The Iceberg zeroes in on those circumstances, while serving up another selection of near-perfect beats. On the clear standout, “You Grew Up,” one verse traces the divergent paths of Oddisee and a white friend who grows up to become a murderous police officer; another examines a man whose self-loathing leads him to radical Islam. Oddisee offers a complex portrait of both men, and his storytelling is complemented by sharp lyrical asides. The producer places himself under the microscope as well: The go-go beat on “NNGE” affords him an opportunity to return to his D.C. roots, while on “Rain Dance,” he explains how his ambitions as a musician confounded his Sudanese father. The parental pressure led him to focus on his finances.

Oddisee’s focus on the business of his art led him to analyze the weaknesses of independent hip-hop as a whole. In an interview with Passion of the Weiss last summer, he explained his takeaways—“We rap about rapping, we chastise, we preach, we live in the past”—and said that he had challenged himself to do better. He’s succeeded in that regard. The Iceberg uses dynamic narratives to (mostly) avoid the sanctimony that has stained the genre, pairing Odd’s always-reliable board work with a new commitment to lyrical exploration.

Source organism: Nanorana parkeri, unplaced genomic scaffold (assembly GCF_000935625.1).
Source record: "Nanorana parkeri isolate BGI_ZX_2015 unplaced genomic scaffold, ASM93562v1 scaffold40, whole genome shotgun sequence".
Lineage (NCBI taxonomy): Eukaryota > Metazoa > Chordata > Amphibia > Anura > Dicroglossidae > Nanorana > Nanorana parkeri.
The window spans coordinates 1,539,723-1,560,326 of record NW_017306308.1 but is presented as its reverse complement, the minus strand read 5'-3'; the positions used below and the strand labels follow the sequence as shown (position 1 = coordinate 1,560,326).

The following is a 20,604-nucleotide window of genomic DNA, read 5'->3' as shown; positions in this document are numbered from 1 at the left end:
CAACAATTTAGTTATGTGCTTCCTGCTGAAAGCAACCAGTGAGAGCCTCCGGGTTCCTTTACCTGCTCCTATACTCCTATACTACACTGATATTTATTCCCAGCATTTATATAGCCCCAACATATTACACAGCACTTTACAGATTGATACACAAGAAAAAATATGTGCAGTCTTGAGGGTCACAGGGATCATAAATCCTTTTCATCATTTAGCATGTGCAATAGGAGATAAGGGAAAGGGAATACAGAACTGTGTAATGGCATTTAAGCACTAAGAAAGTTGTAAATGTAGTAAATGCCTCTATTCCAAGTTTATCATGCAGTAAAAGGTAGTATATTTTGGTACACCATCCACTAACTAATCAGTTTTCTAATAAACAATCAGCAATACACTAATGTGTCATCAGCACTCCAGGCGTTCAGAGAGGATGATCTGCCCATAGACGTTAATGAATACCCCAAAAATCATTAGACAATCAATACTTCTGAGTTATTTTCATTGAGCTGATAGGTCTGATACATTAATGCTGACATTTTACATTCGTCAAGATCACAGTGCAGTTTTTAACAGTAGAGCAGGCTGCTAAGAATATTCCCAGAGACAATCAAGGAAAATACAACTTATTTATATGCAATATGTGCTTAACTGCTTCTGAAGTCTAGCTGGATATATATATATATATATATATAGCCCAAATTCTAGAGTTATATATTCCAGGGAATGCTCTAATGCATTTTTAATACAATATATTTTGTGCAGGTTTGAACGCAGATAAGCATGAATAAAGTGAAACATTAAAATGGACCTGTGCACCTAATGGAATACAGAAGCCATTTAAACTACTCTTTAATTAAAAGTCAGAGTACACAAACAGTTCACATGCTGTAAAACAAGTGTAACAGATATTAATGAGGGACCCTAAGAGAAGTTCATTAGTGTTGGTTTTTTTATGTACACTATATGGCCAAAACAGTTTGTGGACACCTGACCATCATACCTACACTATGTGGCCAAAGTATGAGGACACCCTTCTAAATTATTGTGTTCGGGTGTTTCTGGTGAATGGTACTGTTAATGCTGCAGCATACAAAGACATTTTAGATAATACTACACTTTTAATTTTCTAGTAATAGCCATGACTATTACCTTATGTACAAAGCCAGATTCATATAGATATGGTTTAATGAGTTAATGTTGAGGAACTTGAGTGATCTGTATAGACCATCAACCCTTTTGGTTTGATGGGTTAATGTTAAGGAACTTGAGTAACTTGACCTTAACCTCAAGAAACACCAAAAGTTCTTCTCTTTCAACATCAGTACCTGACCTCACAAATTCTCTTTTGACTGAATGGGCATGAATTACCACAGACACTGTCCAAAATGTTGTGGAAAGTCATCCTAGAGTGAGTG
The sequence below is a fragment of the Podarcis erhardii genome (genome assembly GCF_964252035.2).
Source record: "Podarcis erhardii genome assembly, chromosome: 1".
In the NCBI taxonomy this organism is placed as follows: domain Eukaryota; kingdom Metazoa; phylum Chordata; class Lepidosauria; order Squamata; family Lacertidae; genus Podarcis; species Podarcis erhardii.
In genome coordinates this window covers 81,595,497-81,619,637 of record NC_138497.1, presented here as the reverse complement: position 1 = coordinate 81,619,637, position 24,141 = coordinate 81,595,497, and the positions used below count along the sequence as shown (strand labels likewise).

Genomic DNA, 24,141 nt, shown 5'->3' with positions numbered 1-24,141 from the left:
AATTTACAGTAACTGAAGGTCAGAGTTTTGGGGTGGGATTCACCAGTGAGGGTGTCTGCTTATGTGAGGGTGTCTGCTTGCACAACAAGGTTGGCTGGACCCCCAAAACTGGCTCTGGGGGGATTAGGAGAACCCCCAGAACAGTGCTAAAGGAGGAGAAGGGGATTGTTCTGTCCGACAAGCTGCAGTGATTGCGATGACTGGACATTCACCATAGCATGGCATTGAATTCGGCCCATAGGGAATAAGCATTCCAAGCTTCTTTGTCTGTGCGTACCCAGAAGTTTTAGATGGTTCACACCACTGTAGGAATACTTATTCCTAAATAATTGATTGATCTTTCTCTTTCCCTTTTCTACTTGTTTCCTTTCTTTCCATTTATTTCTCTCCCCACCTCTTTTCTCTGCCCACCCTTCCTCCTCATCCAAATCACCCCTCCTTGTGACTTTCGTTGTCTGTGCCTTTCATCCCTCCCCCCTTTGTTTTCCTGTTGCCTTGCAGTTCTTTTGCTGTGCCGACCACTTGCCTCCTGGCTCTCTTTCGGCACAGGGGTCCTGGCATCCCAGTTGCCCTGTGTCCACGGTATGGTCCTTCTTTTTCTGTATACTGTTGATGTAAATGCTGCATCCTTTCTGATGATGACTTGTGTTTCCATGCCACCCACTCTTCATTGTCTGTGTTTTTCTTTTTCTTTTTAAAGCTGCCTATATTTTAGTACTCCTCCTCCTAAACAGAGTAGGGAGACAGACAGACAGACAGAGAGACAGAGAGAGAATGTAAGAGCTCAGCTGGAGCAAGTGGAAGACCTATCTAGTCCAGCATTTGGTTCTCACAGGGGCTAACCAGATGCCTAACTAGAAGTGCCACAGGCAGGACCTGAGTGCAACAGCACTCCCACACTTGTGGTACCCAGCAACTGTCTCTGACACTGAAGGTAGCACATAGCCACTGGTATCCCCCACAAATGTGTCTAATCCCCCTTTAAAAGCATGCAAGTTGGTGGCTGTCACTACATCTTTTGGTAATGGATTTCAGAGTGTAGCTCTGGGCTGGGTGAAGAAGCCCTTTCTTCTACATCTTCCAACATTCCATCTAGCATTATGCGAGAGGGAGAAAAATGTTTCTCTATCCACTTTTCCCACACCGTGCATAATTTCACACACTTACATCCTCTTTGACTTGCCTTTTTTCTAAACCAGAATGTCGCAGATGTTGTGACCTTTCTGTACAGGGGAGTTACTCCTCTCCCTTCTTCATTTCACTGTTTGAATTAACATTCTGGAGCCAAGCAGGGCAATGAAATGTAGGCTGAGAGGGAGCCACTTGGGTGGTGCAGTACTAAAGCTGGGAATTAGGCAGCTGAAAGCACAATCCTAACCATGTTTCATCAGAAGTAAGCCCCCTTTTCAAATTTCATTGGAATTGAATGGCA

Jonah Bromwich

The Rock ‘n’ Soul of Olivier St. Louis 

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D.C.-born, Berlin-based singer/producer Olivier St. Louis (formerly Olivier Daysoul) has made a name for himself through his collaborations with renowned electronic music producers like Onra and Hudson Mohawke, as well as through his role as a member of Oddisee’s tight live band, Good Company. In that context his latest, Ever Since The Fall, represents something of a stylistic departure.. Packed with dark, electrifying tones, and St. Louis’s bold, sanctified vocals, Ever Since the Fall is a majestic collection of polished, elegant guitar rock that’s deeply informed by the blues. During rehearsals in preparation for his U.S. tour with Oddisee, we spoke with St. Louis about his newest project and the art of infusing new songs with the spirit of old traditions.